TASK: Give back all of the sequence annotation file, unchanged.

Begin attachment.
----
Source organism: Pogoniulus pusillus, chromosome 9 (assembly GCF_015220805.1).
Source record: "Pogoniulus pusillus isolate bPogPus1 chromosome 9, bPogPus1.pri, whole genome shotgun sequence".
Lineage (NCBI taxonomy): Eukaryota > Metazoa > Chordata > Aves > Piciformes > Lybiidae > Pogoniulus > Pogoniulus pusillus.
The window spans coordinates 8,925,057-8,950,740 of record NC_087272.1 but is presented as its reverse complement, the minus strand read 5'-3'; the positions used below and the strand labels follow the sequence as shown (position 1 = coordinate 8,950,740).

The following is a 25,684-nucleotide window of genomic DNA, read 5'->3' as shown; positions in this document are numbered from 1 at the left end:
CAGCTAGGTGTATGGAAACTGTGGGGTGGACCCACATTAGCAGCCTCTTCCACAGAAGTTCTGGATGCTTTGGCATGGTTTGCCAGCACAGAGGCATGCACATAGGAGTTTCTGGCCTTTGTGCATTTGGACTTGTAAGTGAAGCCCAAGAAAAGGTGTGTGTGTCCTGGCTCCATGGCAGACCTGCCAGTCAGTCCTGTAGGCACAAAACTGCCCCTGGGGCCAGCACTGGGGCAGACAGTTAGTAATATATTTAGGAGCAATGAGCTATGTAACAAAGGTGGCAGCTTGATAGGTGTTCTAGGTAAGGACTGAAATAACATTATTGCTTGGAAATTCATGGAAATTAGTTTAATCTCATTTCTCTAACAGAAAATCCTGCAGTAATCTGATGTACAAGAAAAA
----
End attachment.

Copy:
Source organism: Pogoniulus pusillus, chromosome 9 (assembly GCF_015220805.1).
Source record: "Pogoniulus pusillus isolate bPogPus1 chromosome 9, bPogPus1.pri, whole genome shotgun sequence".
Lineage (NCBI taxonomy): Eukaryota > Metazoa > Chordata > Aves > Piciformes > Lybiidae > Pogoniulus > Pogoniulus pusillus.
The window spans coordinates 8,925,057-8,950,740 of record NC_087272.1 but is presented as its reverse complement, the minus strand read 5'-3'; the positions used below and the strand labels follow the sequence as shown (position 1 = coordinate 8,950,740).

The following is a 25,684-nucleotide window of genomic DNA, read 5'->3' as shown; positions in this document are numbered from 1 at the left end:
CAGCTAGGTGTATGGAAACTGTGGGGTGGACCCACATTAGCAGCCTCTTCCACAGAAGTTCTGGATGCTTTGGCATGGTTTGCCAGCACAGAGGCATGCACATAGGAGTTTCTGGCCTTTGTGCATTTGGACTTGTAAGTGAAGCCCAAGAAAAGGTGTGTGTGTCCTGGCTCCATGGCAGACCTGCCAGTCAGTCCTGTAGGCACAAAACTGCCCCTGGGGCCAGCACTGGGGCAGACAGTTAGTAATATATTTAGGAGCAATGAGCTATGTAACAAAGGTGGCAGCTTGATAGGTGTTCTAGGTAAGGACTGAAATAACATTATTGCTTGGAAATTCATGGAAATTAGTTTAATCTCATTTCTCTAACAGAAAATCCTGCAGTAATCTGATGTACAAGAAAAA